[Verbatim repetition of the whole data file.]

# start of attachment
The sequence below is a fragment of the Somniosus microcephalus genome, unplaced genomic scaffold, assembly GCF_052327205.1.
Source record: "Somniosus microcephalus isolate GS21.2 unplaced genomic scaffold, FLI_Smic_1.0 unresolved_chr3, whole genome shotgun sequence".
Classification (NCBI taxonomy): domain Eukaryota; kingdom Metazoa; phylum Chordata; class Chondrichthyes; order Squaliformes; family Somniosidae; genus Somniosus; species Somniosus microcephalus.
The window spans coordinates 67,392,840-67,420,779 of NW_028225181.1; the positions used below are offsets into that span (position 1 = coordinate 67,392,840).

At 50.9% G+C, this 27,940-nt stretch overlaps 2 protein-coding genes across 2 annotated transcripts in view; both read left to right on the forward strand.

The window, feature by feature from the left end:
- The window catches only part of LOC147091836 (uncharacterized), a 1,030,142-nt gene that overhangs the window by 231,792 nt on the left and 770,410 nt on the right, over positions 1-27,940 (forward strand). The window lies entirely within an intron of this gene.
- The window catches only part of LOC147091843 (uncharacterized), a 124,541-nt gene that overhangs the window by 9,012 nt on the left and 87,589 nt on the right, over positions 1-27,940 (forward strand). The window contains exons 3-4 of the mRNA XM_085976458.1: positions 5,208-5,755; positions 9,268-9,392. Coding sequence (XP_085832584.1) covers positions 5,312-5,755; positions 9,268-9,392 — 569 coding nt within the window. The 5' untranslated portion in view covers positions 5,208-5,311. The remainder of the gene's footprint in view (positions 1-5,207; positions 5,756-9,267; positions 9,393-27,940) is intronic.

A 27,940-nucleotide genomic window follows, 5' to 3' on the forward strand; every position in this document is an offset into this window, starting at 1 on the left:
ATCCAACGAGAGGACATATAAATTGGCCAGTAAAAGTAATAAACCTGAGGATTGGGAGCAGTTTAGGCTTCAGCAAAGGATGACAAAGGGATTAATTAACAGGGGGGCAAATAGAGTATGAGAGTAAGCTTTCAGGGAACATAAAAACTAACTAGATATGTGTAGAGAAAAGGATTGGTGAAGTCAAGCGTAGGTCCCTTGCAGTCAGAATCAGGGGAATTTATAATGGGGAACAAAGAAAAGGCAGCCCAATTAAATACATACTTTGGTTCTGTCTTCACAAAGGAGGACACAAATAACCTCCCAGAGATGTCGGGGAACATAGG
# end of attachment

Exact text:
The sequence below is a fragment of the Somniosus microcephalus genome, unplaced genomic scaffold, assembly GCF_052327205.1.
Source record: "Somniosus microcephalus isolate GS21.2 unplaced genomic scaffold, FLI_Smic_1.0 unresolved_chr3, whole genome shotgun sequence".
Classification (NCBI taxonomy): domain Eukaryota; kingdom Metazoa; phylum Chordata; class Chondrichthyes; order Squaliformes; family Somniosidae; genus Somniosus; species Somniosus microcephalus.
The window spans coordinates 67,392,840-67,420,779 of NW_028225181.1; the positions used below are offsets into that span (position 1 = coordinate 67,392,840).

At 50.9% G+C, this 27,940-nt stretch overlaps 2 protein-coding genes across 2 annotated transcripts in view; both read left to right on the forward strand.

The window, feature by feature from the left end:
- The window catches only part of LOC147091836 (uncharacterized), a 1,030,142-nt gene that overhangs the window by 231,792 nt on the left and 770,410 nt on the right, over positions 1-27,940 (forward strand). The window lies entirely within an intron of this gene.
- The window catches only part of LOC147091843 (uncharacterized), a 124,541-nt gene that overhangs the window by 9,012 nt on the left and 87,589 nt on the right, over positions 1-27,940 (forward strand). The window contains exons 3-4 of the mRNA XM_085976458.1: positions 5,208-5,755; positions 9,268-9,392. Coding sequence (XP_085832584.1) covers positions 5,312-5,755; positions 9,268-9,392 — 569 coding nt within the window. The 5' untranslated portion in view covers positions 5,208-5,311. The remainder of the gene's footprint in view (positions 1-5,207; positions 5,756-9,267; positions 9,393-27,940) is intronic.

A 27,940-nucleotide genomic window follows, 5' to 3' on the forward strand; every position in this document is an offset into this window, starting at 1 on the left:
ATCCAACGAGAGGACATATAAATTGGCCAGTAAAAGTAATAAACCTGAGGATTGGGAGCAGTTTAGGCTTCAGCAAAGGATGACAAAGGGATTAATTAACAGGGGGGCAAATAGAGTATGAGAGTAAGCTTTCAGGGAACATAAAAACTAACTAGATATGTGTAGAGAAAAGGATTGGTGAAGTCAAGCGTAGGTCCCTTGCAGTCAGAATCAGGGGAATTTATAATGGGGAACAAAGAAAAGGCAGCCCAATTAAATACATACTTTGGTTCTGTCTTCACAAAGGAGGACACAAATAACCTCCCAGAGATGTCGGGGAACATAGG